As a follow-up to my blog post yesterday, there’s another area that’s worth noting in the resurgence of interest in BC preparedness, and that’s standards. For a long time, we’ve had a multitude of both industry and government standards on BCM management including Australian Standards BCP Guidelines, Singapore Standard for Business Continuity / Disaster Recovery Service Providers (which became much of the foundation for ISO 24762 IT Disaster Recovery), FFIEC BCP Handbook, NIST Contingency Planning Guide, NFPA 1600, BS 25999 (which will become much of the foundation for the soon to be released ISO 22301), ISO 27031, etc. There are also standards in other domains that touch on BC, security standards like ISO 27001/27002.
And when you come down to it, several of the broad risk management standards like ISO 31000 are applicable. At the end of the day, the same risk management disciplines underpin BC, DR, security and enterprise risk management. You conduct a BIA, risk assessment, then either accept, transfer or mitigate the risk, develop contingency plans, and make sure to keep the plans up to date and tested.
In my most recent research into various BCM software vendors and BC consultancies, as well as input from Forrester clients, BS 25999 seems to be the standard with the most interest and adoption. In the US at least, part of this I attribute to the fact that BS 25999 is now one of the recognized standards for US Department of Homeland Security’s Voluntary Private Sector Preparedness Accreditation and Certification Program. The other standards are NFPA 1600 and ASIS SPC.1-2009. I’ve heard very few Forrester clients mention the latter as their standard.
During the last 12 to 18 months, there have been a number of notable natural catastrophes and weather related events. Devastating earthquakes hit Haiti, Chile, China, New Zealand, and Japan. Monsoon floods killed thousands in Pakistan, and a series of floods forced the evacuation of thousands from Queensland. And of course, there was the completely unusual, when for example, ash from the erupting Eyjafjallajökull volcano in Iceland forced the shutdown of much of Western Europe’s airspace. These high profile events, together with greater awareness and increased regulation, have renewed interest in improving business continuity and disaster recovery preparedness. Last quarter, I published a report on this trend: Business Continuity And Disaster Recovery Are Top IT Priorities For 2010 And 2011.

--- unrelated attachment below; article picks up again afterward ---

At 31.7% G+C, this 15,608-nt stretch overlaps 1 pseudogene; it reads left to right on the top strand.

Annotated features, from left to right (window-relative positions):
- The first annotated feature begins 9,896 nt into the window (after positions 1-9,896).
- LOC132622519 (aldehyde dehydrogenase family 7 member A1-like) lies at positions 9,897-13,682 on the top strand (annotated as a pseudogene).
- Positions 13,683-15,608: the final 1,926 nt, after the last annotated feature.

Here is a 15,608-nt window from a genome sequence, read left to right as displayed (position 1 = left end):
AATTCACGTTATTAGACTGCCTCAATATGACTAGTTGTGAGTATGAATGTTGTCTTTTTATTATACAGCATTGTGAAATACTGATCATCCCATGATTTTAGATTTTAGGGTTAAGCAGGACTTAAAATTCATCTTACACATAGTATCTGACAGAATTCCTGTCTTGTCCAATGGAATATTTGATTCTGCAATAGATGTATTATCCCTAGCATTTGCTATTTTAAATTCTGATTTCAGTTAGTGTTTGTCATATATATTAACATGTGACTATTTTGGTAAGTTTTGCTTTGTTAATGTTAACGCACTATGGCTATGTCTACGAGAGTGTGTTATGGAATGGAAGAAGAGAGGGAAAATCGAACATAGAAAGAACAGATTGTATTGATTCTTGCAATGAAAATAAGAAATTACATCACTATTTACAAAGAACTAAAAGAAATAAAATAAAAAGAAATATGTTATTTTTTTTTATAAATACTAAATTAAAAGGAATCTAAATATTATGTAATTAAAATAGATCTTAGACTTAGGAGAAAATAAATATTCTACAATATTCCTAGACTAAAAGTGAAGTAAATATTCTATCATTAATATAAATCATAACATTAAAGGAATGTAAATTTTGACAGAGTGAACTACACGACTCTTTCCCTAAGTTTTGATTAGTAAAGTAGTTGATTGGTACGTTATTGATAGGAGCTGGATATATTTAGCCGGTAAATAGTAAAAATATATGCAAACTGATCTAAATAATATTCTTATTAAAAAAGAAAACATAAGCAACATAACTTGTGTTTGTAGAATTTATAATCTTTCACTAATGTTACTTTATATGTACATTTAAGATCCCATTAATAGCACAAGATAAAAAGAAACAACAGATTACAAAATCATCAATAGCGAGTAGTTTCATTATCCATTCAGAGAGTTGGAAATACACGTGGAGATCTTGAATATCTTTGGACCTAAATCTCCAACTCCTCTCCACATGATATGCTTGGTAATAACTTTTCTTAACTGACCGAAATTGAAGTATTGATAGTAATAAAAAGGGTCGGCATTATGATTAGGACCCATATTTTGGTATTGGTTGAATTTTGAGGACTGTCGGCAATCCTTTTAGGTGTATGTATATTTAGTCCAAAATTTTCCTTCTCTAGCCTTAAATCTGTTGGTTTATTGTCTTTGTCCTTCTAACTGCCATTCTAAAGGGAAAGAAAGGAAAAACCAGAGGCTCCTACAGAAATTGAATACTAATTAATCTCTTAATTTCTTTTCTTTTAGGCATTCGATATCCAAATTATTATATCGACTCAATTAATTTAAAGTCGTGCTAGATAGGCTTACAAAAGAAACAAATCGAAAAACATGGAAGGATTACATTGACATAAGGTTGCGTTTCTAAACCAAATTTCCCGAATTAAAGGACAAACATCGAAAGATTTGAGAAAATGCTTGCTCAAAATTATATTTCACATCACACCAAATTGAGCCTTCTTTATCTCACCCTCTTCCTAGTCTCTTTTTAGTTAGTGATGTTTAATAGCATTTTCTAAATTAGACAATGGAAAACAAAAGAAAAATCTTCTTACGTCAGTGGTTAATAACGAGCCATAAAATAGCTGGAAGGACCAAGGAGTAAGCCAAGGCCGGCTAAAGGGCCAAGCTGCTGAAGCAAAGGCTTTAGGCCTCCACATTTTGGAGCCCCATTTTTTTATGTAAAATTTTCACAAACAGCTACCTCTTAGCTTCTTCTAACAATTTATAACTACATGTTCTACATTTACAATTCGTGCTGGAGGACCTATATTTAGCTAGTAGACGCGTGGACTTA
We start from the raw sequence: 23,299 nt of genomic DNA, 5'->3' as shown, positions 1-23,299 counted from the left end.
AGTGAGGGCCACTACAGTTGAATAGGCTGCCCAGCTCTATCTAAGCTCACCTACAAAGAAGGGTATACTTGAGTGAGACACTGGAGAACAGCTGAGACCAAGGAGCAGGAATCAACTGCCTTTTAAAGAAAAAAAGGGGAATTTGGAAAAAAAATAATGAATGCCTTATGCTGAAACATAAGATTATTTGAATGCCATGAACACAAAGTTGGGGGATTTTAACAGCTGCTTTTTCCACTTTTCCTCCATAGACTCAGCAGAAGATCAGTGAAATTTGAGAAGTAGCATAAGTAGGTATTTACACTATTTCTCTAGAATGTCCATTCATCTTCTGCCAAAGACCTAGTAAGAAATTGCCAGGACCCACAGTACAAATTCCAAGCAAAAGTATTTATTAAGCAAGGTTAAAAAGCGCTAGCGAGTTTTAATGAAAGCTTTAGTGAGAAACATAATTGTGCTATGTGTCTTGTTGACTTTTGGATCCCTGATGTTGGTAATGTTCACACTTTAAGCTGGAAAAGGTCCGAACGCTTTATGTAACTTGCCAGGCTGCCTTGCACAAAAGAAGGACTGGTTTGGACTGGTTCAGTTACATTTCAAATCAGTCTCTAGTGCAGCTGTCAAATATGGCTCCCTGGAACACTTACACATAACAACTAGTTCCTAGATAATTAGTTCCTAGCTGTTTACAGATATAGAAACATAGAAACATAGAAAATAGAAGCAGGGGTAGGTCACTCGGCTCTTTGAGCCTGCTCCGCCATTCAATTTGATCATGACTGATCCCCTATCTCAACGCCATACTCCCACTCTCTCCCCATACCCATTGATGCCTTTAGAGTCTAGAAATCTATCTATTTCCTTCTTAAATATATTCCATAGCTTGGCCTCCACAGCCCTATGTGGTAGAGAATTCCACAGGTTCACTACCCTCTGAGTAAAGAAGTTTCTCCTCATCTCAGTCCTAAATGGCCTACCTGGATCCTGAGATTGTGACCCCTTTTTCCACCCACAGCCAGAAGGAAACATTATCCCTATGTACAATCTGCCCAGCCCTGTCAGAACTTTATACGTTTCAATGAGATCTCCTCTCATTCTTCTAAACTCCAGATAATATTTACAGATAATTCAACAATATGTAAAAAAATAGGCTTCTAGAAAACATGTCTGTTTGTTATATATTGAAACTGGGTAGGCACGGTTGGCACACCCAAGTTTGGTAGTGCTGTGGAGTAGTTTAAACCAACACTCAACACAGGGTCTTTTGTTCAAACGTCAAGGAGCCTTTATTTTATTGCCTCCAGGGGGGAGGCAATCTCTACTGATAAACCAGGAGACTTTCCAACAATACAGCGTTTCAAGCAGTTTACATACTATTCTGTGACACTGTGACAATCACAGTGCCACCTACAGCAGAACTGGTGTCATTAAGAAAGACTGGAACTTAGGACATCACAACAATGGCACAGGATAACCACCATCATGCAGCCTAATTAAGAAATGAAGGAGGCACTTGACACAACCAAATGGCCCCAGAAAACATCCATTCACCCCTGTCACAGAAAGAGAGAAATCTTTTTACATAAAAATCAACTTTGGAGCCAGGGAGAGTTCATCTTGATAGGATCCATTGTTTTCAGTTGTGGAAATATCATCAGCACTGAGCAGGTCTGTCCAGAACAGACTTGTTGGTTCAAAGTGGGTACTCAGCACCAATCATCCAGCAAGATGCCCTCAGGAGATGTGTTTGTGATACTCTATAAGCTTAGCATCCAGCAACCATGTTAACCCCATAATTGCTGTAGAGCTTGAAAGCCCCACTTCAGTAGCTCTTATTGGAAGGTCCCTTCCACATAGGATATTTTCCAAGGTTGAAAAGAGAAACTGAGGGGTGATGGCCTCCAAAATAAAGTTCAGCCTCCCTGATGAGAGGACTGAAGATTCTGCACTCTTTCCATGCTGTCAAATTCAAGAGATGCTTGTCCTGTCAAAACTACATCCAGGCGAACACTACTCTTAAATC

A decade after launching the SAML standard and seeing its, shall we say, stately pace of adoption, it’s wild to see real single sign-on and federated attribute sharing starting to take off for social networking, retail sites, online gaming, and more — not to mention seeing the US government starting to consume private-sector identities on citizen-facing websites.
Last week, we published a report on Outsourcing Identity Assurance. In it, I examine this “Government 2.0” effort, including the National Strategy for Trusted Identities in Cyberspace (NSTIC), and its innovations around identity assurance, and the confidence you can have in the real-world verification of the identity you’ve been given by an identity provider. We’re predicting you’ll see new Web 2.0-ish ways to outsource identity verification in the coming three years, driven by use cases like e-prescribing, high-value eCommerce, and even online dating.
As we speak to companies worldwide, many express their frustration with the cost and complexity of physical tokens. Our staple response is: "Oh yes, these solutions are hard to integrate and operate, but they provide the extra level of security required in an enterprise environment." However, today’s RSA SecureID breach goes against our typical advice and demonstrates that even the most hardened solution is vulnerable to insider threats – as it appears that the information leaked by (or social-engineered out of?) an RSA insider caused the security hole.
This situation draws attention to two basic themes that we are consistently hearing about:
Monitor your employees' activities and behavior patterns; and
Use lighter-weight authentication such as adaptive and risk-based authentication.
Both topics are areas we plan to discuss in greater depth this year. Please stay tuned for more reports from us on these topics!